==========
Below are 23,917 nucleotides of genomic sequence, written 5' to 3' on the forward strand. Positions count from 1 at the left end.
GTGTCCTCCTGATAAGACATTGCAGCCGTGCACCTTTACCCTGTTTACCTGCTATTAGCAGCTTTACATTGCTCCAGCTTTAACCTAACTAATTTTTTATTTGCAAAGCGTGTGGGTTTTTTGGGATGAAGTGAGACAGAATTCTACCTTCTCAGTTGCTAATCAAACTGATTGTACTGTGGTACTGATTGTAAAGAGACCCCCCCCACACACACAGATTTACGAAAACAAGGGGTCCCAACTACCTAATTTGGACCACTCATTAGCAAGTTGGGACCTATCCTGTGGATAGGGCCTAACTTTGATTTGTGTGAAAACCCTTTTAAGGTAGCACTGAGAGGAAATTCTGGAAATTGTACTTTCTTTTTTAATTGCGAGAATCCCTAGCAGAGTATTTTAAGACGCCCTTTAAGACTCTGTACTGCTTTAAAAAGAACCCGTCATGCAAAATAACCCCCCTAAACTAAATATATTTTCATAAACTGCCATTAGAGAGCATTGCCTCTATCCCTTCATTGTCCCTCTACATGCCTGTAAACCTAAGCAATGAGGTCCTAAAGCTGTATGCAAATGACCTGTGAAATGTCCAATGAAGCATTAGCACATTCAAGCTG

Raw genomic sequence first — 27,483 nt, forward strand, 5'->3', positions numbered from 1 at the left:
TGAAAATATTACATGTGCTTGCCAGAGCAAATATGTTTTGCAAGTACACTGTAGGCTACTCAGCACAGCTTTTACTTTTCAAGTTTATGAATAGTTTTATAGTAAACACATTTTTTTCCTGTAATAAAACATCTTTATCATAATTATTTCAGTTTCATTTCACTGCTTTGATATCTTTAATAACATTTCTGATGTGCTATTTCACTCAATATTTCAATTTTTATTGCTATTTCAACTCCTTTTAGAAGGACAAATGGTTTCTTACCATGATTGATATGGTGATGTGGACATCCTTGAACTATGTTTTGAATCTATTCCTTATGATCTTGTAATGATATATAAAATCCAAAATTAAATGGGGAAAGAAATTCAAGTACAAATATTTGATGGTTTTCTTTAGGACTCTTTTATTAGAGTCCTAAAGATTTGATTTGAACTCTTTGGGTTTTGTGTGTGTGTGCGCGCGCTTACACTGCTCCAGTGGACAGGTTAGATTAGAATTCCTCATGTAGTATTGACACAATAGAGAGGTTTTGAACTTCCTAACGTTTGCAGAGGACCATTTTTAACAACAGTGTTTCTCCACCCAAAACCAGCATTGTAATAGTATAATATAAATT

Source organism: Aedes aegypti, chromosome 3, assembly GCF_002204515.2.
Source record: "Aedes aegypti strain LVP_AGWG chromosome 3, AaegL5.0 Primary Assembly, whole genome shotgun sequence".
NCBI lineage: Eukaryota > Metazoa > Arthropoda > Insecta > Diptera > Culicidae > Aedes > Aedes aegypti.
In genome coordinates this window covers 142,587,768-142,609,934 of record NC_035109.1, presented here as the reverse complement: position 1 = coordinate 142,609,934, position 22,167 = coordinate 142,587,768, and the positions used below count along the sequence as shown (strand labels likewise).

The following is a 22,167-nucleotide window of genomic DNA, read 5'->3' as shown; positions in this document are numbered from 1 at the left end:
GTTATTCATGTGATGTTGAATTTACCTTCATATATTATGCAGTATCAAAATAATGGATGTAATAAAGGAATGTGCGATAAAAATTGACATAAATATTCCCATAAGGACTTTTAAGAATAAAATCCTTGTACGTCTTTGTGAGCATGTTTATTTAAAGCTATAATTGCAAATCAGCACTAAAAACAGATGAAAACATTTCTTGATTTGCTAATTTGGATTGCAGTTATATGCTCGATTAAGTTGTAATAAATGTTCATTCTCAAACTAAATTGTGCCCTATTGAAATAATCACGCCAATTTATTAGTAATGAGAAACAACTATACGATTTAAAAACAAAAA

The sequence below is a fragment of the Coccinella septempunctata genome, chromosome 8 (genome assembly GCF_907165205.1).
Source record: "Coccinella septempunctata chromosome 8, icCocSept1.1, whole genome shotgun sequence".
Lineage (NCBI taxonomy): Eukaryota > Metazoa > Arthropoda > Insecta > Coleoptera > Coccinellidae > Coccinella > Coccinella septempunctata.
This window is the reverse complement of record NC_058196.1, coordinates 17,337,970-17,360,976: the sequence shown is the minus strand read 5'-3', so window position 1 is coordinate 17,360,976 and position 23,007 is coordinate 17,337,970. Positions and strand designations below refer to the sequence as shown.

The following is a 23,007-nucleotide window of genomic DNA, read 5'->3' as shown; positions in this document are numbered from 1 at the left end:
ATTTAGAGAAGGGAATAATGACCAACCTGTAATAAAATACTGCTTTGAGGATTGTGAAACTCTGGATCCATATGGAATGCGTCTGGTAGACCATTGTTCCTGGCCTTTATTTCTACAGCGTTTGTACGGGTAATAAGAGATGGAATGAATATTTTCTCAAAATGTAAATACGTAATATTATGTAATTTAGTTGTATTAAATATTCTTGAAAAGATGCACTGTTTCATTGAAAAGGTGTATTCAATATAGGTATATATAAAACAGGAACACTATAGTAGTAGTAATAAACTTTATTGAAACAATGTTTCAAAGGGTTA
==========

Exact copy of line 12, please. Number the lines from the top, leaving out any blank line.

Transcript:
Source record: "Coccinella septempunctata chromosome 8, icCocSept1.1, whole genome shotgun sequence".